Nautilus Senior Research Associate, Jessica Nicastro is an incredibly curious person. She says she gets this attribute from her family, many of whom are engineers who would encourage her to tinker with anything and everything when she was growing up. This is why young Jessica could often be found by her father’s side working through the innards of a radio or other electronic device.
Jessica’s curiosity has remained a constant in her life. She gets excited about something, dives deep with intensity and a love for learning, and then moves on to a new passion once she has, at the very least, become competent in the skill at hand.
I was not particularly focused on biology in my high school days. I had a bunch of other passions like swimming, Envirothon, theatre, and band. These extracurriculars did however help me develop the focus and multitasking abilities I would need to be a successful biology researcher. In college, I continued doing similar activities but also took on an internship in a lab studying HIV. Upon learning about the intricate, highly coordinated way in which viruses like HIV function, I was hooked. The inner workings of viruses and cells stirred the same curiosity that taking apart radios did when I was a child. I was so taken by this research that I went on to do a masters in the same lab and have not left biology since.
As part of my graduate work, I worked on vaccines for HIV. This excited an interest in the applied side of biology and motivated me to begin my industry career at a startup focused on similar projects. There I also learned a ton about DNA sequencing technologies and was fascinated by the way they accelerated research.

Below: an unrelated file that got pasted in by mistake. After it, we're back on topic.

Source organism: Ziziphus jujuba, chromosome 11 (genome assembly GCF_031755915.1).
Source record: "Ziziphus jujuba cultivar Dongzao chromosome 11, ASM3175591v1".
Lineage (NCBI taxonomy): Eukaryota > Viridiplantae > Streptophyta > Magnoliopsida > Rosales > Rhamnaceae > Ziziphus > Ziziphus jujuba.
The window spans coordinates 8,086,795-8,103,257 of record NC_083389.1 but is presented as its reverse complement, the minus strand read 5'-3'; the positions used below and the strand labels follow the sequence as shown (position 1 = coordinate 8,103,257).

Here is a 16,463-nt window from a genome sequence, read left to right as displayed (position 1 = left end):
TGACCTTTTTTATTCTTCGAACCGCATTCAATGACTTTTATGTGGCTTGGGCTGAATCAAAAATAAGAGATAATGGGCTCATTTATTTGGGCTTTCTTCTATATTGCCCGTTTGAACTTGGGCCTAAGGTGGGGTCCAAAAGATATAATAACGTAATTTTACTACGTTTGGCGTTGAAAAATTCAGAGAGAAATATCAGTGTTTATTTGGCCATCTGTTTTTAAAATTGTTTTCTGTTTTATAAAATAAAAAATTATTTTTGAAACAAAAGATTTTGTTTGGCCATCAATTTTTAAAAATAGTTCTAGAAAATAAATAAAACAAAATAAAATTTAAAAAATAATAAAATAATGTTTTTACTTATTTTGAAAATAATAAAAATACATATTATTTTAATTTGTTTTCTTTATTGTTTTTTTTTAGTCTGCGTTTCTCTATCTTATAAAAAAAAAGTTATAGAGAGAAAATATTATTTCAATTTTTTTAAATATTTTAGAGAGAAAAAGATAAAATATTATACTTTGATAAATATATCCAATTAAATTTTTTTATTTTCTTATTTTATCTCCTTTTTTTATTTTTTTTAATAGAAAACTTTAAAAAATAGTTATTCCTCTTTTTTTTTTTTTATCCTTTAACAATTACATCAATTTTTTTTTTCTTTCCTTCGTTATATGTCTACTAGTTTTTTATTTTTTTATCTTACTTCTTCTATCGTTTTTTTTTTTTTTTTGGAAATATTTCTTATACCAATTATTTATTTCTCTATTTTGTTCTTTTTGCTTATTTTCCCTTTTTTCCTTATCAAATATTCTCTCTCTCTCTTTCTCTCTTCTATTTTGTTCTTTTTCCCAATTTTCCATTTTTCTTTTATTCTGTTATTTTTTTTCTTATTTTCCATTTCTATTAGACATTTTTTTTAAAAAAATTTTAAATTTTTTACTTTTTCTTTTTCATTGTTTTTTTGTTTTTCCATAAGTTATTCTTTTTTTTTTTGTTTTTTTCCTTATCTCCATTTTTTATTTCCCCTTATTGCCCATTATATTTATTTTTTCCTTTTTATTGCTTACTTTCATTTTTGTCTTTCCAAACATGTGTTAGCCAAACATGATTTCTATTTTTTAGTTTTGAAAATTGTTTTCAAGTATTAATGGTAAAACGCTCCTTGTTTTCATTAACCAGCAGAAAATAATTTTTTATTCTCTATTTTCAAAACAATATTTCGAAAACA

As I was thinking about my next career move, a friend who worked at Nautilus told me about the company’s mission. I applied and was impressed both by Nautilus’ welcoming atmosphere and the potential for Nautilus’ technology to revolutionize research in much the way DNA sequencing has. Even in my interview, I recognized the massive impact Nautilus could have on all aspects of biology and I was delighted to join the team when I got an offer.
I’m the type of person who likes to jump on to new hobbies ranging from learning languages, to making thousands of paper cranes, to gratitude journaling. At Nautilus, I can similarly begin new exploratory projects, dive deep to see if they make sense, and quickly move onto new ideas as necessary. This has been useful because there are many ways things like probe binding could work and my diverse interests help keep me excited about exploring the possibilities. I can jump on new designs, succeed or fail quickly, and come to optimal solutions rapidly. Indeed, my managers both encourage and help through this process by teaching me how to prioritize and determine when it is time to move on.
In the future, I hope to leverage my knowledge in any position where I get to communicate a bit more. Although I consider myself shy, I’ve realized that, when communication has a distinct purpose, I’m very good at it.
Jessica’s curiosity, tenacity, and communication skills will surely lead her to career success at Nautilus and beyond!
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